The venue we chose folded two weeks ago. Which was, you know, a huge shock, because I heard when someone emailed me to say “Hey, I just bought tickets but the venue closed”—and I was in Italy, teaching at the Slow Food University. It was a huge panic. But the venue was responsible, and they helped line us up some options, and then I flew out a few days later, visited a few places, and found the Vibiana, this old cathedral—it was luckily available, it was agreeable on terms, and that’s where we’re holding it. And I have to say it is a beautiful, beautiful space, perfect for us—it’s more central than the Springs was, actually—and the beauty is, it’s a very old building in urban LA, with a big courtyard that’s very green. The tasting will be inside the church and it’s got tons of natural light, and then we’ll have food trucks in the courtyard so people can go from a busy downtown area to an oasis and it feels very right. I’m excited for the venue.
I’m curious, you ask your winemakers at RAW WINE to submit paperwork “detailing total levels of sulfites for each wine” and do not allow wines above 70 mg/L of sulfites. Why that number?
Frankly speaking, 70 mg/L is very generous, particularly if you think about red wine, and anyone not able to make wine under that level probably needs to be working on what they’re doing. In fact, we have been discussing lowering the total to 50 across the board and we will likely evolve in that direction, but in the meantime we’re at 70.
It was a bit of an arbitrary number but we needed a total that would work across the board—regardless of colour, style, or sweetness—and decided to opt for a more generous maximum as I wanted to be inclusive, to help people get on board and work towards a more low-interventionist philosophy, help them understand that this is a journey. It is meant as a way to open up this world to people on the fringe—get them to meet other growers, be inspired and be confident that there’s a market for wines that are made differently and are less controlled. The result is that we’ve seen people really evolve over the years, which is extremely exciting. They join us with totals just under 70 mg/L, and then year on year, their totals go down and down, some ending up completely natural across all their wines. It is a beautiful thing to see and to taste.
So that is why I wanted to err on the side of generosity, as far as sulfites are concerned—so that I could encourage people to work towards reducing their levels, and it has worked.
In the industrial winemaker world, is it common for wines to have above 70 mg/L? How high can it get?
In the EU, the maximum for whites is 200, the maximum for red is 150, and the max for sweet wine is 400. But actually, if you took a random bottle from a supermarket and did tests, you’d find quite a few above the legal limit. People use sulfites at every given opportunity—on the grapes, in the juice, at bottling—a lot are added. In fact, I am pretty sure that almost any wine you’d pick up in a supermarket in Europe would be well above our limit of 70 mg/L total, whether it’s red, white, pink, or orange. I read pan-European research that sampled a range of high-end Bordeaux and found them higher than even the legal limits. So when you start looking at the whole picture, you realise how extraordinary the growers at the fair are. 70 mg/L really is very little in the grand scheme of things and that’s important to remember. We are focused on this tiny world and we nitpick over 20 or 10 parts in a liter, and we forget that actually in the context of the bigger picture, this is nothing.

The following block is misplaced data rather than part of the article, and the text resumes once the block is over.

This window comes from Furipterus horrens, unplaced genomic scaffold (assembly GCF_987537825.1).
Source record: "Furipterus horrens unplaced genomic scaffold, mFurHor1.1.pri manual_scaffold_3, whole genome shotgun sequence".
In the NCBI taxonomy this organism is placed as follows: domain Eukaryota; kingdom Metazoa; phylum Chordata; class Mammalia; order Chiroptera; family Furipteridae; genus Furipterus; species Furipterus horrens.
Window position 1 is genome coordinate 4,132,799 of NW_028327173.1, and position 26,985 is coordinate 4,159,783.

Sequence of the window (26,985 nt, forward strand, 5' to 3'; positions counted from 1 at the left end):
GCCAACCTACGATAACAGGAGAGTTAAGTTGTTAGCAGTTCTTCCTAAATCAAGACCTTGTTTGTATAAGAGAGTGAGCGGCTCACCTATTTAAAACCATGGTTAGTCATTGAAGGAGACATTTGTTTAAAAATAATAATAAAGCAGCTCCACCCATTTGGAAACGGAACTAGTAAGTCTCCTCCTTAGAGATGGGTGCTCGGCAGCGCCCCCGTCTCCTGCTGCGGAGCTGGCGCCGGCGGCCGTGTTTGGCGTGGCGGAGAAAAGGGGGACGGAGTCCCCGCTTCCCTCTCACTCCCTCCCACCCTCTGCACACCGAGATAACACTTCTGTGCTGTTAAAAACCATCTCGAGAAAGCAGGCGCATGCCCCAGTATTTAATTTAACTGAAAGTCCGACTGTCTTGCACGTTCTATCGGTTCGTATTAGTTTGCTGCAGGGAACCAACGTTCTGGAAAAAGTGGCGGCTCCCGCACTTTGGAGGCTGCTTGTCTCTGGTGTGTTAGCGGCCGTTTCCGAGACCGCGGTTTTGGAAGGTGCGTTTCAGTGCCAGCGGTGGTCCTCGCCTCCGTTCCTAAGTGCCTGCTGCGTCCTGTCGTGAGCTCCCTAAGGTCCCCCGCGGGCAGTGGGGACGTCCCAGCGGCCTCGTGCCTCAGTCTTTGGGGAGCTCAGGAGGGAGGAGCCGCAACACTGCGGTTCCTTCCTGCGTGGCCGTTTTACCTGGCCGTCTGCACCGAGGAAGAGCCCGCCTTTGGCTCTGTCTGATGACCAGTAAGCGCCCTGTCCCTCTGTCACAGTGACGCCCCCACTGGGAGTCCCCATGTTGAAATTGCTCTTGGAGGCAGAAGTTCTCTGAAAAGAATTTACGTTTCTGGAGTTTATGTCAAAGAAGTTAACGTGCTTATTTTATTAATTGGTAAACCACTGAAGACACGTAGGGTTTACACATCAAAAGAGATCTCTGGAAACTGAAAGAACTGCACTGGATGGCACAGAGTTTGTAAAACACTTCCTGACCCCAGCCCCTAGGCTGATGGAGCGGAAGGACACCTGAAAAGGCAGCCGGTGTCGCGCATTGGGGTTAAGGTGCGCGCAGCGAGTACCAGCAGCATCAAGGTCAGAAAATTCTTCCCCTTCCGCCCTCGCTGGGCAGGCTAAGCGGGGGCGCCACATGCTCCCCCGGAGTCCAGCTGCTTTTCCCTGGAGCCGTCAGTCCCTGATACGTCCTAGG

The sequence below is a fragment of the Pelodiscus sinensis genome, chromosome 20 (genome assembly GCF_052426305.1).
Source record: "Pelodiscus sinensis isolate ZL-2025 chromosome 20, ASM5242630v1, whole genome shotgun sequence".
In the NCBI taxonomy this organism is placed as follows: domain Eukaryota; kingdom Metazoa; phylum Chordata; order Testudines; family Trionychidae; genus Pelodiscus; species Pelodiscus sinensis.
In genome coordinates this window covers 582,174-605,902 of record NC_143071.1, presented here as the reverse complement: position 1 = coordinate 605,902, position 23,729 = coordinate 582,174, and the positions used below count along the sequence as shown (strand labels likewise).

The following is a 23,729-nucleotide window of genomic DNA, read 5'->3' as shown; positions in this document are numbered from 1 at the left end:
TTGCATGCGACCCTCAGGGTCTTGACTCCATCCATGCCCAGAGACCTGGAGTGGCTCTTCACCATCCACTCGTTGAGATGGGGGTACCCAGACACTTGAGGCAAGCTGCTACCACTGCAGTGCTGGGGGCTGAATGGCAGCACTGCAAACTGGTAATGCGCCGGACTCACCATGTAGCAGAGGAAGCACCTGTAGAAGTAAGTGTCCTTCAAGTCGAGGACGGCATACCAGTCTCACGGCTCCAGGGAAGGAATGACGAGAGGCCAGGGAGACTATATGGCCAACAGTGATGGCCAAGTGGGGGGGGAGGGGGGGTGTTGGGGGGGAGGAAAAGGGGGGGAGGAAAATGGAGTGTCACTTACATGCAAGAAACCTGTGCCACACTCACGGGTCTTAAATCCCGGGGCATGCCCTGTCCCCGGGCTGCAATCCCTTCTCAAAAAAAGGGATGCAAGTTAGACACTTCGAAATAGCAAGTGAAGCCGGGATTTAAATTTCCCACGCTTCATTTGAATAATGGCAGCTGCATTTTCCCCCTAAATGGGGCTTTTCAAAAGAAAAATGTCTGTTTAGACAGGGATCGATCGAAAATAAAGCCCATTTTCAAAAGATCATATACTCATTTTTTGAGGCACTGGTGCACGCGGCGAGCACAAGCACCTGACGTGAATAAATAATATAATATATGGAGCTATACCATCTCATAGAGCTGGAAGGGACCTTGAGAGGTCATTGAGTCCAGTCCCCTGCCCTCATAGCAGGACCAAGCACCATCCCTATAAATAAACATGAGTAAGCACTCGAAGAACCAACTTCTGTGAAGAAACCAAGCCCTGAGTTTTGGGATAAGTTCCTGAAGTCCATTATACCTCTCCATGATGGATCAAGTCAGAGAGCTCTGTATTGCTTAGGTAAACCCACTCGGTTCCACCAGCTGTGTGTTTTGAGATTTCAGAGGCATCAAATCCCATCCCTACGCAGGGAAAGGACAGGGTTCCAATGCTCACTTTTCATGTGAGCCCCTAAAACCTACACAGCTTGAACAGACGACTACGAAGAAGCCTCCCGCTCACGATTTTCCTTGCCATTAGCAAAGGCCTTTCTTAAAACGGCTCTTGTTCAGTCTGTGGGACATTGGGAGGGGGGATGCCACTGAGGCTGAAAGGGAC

I quibble over somebody because they add x amount but they don’t fine, filter, or add yeast and they farm organically—it’s important to remember what these guys are doing. Even if they add 50 parts, it’s amazing. It’s incredible, it’s a miracle, a commitment, it’s love. It really is important not to lose perspective.
Talk to me more about the #rawwineweek festivities around RAW WINE—what can American wine drinkers expect? And have you piloted this in Germany and the UK?
RAW WINE Week—we’ve done it a bit in Germany and London, but more testing the water. We did it in New York a little bit last year, but not on this scale. Now what we want to do with RAW WINE Week is, whenever there is a wine fair in town, we want everybody to get involved whether they are in the same city or 1,000 miles away. For us, it’s a great way to get more people involved. Not everybody can actually travel to New York or LA but it’s a great way to engage the local community, support the local wine bar in North Carolina or in Portland or Chicago who might not really see the benefit of us doing a big event in New York or LA, and support them by giving them some visibility and making sure the importers reach out to them. It was to make the fair as local as possible and make it a much wider celebration. At the end of the day, the fair is the business transaction—we want people to have fun, but we want the importers to sell more wine. It’s a win-win situation and I hope it will create a virtuous cycle where everyone can help each other and grow as a momentum and that the growers will benefit, they’ll get to visit more of the US, and they’ll have access to more consumers. It’s going really well and people are super excited about it.
RAW WINE Los Angeles happens November 12th-13th at Vibiana (214 South Main Street, Los Angeles). Tickets available for trade and public here. More information at the official RAW WINE Los Angeles website.
Keep reading: Coffee at RAW Fair, The World’s Premiere Wine Event (Giulia Mule, June 15, 2015)
Jordan Michelman is a co-founder and editor at Sprudge Media Network. Read more Jordan Michelman on Sprudge Wine.
Photos by Zachary Carlsen for Sprudge Media Network.